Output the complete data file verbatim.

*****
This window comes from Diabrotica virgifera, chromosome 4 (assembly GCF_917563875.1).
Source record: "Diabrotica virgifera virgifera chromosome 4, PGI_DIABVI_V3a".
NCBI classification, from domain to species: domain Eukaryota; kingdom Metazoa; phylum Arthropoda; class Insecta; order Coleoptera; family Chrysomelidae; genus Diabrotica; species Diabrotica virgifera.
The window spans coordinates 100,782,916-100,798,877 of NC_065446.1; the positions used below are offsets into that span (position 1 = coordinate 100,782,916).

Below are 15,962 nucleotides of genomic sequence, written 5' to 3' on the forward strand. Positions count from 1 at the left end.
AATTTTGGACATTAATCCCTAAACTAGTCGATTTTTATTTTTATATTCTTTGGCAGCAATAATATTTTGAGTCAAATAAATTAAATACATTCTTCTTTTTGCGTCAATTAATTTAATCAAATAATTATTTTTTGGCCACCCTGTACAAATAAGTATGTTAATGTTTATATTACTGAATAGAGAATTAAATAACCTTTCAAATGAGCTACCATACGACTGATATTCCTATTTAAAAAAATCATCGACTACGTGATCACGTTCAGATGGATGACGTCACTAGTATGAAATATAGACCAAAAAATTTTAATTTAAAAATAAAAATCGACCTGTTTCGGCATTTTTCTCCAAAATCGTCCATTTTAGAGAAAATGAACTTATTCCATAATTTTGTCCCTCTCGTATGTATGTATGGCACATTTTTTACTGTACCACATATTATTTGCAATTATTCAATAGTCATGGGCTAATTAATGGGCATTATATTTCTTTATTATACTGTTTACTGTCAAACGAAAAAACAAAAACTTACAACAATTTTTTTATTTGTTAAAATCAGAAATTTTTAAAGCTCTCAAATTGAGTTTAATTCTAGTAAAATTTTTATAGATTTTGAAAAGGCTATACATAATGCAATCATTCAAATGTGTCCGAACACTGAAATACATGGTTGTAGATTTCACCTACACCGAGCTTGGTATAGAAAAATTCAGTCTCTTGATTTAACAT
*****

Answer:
This window comes from Diabrotica virgifera, chromosome 4 (assembly GCF_917563875.1).
Source record: "Diabrotica virgifera virgifera chromosome 4, PGI_DIABVI_V3a".
NCBI classification, from domain to species: domain Eukaryota; kingdom Metazoa; phylum Arthropoda; class Insecta; order Coleoptera; family Chrysomelidae; genus Diabrotica; species Diabrotica virgifera.
The window spans coordinates 100,782,916-100,798,877 of NC_065446.1; the positions used below are offsets into that span (position 1 = coordinate 100,782,916).

Below are 15,962 nucleotides of genomic sequence, written 5' to 3' on the forward strand. Positions count from 1 at the left end.
AATTTTGGACATTAATCCCTAAACTAGTCGATTTTTATTTTTATATTCTTTGGCAGCAATAATATTTTGAGTCAAATAAATTAAATACATTCTTCTTTTTGCGTCAATTAATTTAATCAAATAATTATTTTTTGGCCACCCTGTACAAATAAGTATGTTAATGTTTATATTACTGAATAGAGAATTAAATAACCTTTCAAATGAGCTACCATACGACTGATATTCCTATTTAAAAAAATCATCGACTACGTGATCACGTTCAGATGGATGACGTCACTAGTATGAAATATAGACCAAAAAATTTTAATTTAAAAATAAAAATCGACCTGTTTCGGCATTTTTCTCCAAAATCGTCCATTTTAGAGAAAATGAACTTATTCCATAATTTTGTCCCTCTCGTATGTATGTATGGCACATTTTTTACTGTACCACATATTATTTGCAATTATTCAATAGTCATGGGCTAATTAATGGGCATTATATTTCTTTATTATACTGTTTACTGTCAAACGAAAAAACAAAAACTTACAACAATTTTTTTATTTGTTAAAATCAGAAATTTTTAAAGCTCTCAAATTGAGTTTAATTCTAGTAAAATTTTTATAGATTTTGAAAAGGCTATACATAATGCAATCATTCAAATGTGTCCGAACACTGAAATACATGGTTGTAGATTTCACCTACACCGAGCTTGGTATAGAAAAATTCAGTCTCTTGATTTAACAT